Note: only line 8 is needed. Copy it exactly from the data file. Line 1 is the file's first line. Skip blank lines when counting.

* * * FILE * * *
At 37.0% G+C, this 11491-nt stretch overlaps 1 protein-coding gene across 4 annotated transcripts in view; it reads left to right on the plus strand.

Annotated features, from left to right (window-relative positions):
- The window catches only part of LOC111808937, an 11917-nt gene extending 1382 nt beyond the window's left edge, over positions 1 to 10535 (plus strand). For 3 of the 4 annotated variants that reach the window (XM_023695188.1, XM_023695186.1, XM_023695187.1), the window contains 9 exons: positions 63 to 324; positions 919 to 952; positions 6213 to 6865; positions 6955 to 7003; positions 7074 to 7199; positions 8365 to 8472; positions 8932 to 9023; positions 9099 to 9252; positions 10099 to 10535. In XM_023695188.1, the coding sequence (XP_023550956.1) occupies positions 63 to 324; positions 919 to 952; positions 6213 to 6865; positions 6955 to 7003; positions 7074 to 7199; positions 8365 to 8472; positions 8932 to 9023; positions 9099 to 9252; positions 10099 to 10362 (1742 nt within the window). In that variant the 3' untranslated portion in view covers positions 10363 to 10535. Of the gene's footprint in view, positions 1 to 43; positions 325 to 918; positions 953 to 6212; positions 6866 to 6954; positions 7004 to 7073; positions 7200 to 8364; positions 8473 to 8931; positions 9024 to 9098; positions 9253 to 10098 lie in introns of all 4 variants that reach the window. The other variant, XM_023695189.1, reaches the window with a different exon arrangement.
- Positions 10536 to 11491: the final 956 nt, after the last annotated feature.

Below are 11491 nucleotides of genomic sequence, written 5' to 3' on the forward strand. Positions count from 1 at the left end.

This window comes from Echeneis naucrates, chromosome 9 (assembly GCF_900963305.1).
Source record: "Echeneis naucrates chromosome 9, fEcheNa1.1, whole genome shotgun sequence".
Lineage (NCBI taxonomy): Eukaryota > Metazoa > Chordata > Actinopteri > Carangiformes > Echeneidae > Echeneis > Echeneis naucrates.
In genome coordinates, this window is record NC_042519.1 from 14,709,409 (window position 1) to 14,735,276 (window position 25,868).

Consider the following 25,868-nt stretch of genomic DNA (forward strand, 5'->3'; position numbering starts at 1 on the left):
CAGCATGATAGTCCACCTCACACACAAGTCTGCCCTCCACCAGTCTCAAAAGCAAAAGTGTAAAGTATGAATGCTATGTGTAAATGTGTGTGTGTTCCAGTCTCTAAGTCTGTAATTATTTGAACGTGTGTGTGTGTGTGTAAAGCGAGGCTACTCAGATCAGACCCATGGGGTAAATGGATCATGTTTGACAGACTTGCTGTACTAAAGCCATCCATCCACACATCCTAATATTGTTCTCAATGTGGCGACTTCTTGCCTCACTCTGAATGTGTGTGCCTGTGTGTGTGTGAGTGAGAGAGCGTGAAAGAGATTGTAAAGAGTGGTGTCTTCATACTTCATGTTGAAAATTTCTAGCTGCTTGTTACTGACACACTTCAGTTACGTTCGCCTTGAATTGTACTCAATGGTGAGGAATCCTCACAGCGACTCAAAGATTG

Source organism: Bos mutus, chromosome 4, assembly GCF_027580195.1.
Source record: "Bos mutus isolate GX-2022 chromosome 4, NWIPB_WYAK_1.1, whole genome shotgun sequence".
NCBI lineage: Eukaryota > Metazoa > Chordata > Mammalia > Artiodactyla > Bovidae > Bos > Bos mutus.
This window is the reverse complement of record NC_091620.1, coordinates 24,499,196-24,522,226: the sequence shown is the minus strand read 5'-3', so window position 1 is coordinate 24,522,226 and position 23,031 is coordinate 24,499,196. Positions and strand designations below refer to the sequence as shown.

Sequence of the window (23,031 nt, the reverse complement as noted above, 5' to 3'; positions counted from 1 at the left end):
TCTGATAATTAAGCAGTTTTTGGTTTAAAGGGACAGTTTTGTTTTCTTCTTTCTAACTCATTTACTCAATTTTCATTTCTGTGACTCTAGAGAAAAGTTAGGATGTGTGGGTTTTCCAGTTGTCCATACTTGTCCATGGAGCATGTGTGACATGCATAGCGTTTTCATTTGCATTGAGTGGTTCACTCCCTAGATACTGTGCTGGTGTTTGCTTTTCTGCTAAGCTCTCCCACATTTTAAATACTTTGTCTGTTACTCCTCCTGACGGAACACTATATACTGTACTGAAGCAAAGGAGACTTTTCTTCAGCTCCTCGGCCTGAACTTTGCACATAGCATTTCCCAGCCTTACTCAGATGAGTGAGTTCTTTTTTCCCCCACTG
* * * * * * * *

Lineage (NCBI taxonomy): Eukaryota > Metazoa > Chordata > Actinopteri > Carangiformes > Echeneidae > Echeneis > Echeneis naucrates.